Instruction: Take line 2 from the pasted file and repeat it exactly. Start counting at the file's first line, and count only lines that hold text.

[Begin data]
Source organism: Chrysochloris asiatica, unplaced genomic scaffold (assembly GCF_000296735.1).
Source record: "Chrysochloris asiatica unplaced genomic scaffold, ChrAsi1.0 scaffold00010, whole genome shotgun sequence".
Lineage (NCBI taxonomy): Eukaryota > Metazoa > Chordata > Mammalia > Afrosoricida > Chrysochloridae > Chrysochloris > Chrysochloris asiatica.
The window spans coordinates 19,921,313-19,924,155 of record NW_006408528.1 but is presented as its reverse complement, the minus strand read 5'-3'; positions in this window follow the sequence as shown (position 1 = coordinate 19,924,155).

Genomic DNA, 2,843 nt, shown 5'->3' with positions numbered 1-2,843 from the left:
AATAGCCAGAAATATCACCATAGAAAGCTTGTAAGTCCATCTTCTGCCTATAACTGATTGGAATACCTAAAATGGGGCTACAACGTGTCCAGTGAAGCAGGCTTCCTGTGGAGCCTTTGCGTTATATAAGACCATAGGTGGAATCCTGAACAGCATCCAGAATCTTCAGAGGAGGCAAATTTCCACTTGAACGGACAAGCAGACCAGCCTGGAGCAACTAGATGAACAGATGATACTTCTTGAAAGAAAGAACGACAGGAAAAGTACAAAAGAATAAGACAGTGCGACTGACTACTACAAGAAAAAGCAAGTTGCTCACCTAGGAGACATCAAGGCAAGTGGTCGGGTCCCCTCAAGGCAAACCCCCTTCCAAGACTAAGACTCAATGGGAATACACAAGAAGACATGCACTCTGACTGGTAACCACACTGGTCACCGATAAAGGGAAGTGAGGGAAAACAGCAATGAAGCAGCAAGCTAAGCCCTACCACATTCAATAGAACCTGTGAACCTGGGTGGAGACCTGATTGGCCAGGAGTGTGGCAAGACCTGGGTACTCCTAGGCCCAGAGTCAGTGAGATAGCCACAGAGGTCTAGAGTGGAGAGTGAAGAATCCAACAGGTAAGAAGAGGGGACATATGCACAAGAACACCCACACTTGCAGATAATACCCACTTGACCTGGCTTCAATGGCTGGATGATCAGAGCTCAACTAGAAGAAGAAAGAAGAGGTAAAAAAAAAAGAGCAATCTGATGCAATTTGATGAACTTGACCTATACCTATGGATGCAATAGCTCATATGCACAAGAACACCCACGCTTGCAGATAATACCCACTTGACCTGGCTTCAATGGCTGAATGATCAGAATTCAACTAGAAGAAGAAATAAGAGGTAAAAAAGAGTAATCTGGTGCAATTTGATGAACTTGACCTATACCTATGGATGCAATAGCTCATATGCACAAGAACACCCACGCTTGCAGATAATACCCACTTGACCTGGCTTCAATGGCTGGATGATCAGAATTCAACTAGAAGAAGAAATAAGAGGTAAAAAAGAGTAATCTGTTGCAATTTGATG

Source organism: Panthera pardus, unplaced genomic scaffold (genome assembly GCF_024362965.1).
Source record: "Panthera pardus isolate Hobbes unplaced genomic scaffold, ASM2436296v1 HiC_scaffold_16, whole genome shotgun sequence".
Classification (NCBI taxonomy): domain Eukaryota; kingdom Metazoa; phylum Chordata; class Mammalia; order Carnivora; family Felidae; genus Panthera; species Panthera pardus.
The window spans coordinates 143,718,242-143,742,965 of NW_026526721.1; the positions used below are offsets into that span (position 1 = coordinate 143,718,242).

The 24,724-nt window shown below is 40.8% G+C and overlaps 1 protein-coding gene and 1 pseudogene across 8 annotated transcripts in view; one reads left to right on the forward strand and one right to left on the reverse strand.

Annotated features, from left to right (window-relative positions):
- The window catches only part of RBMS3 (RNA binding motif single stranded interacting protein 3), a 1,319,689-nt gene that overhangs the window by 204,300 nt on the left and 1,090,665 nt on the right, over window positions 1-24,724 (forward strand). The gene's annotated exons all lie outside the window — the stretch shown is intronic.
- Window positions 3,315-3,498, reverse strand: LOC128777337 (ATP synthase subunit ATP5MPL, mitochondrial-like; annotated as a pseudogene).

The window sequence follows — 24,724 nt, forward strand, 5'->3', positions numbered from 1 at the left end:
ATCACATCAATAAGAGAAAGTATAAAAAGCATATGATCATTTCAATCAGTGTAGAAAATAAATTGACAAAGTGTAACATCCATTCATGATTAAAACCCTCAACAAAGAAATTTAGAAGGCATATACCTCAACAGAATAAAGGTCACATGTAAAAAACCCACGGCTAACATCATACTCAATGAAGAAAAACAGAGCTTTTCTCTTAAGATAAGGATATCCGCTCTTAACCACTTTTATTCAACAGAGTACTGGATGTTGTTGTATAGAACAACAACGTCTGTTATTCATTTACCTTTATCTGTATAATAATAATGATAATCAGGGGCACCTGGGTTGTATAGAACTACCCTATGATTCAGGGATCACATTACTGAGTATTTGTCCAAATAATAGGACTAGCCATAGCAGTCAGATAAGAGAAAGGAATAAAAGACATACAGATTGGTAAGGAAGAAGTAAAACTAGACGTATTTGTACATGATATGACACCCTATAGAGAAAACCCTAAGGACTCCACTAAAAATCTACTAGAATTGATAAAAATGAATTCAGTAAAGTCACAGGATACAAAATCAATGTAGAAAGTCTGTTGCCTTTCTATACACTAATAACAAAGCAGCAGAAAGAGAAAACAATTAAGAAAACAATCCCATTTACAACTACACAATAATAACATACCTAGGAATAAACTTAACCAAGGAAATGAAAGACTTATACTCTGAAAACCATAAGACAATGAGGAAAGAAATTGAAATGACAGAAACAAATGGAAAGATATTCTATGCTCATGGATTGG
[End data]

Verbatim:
Source record: "Chrysochloris asiatica unplaced genomic scaffold, ChrAsi1.0 scaffold00010, whole genome shotgun sequence".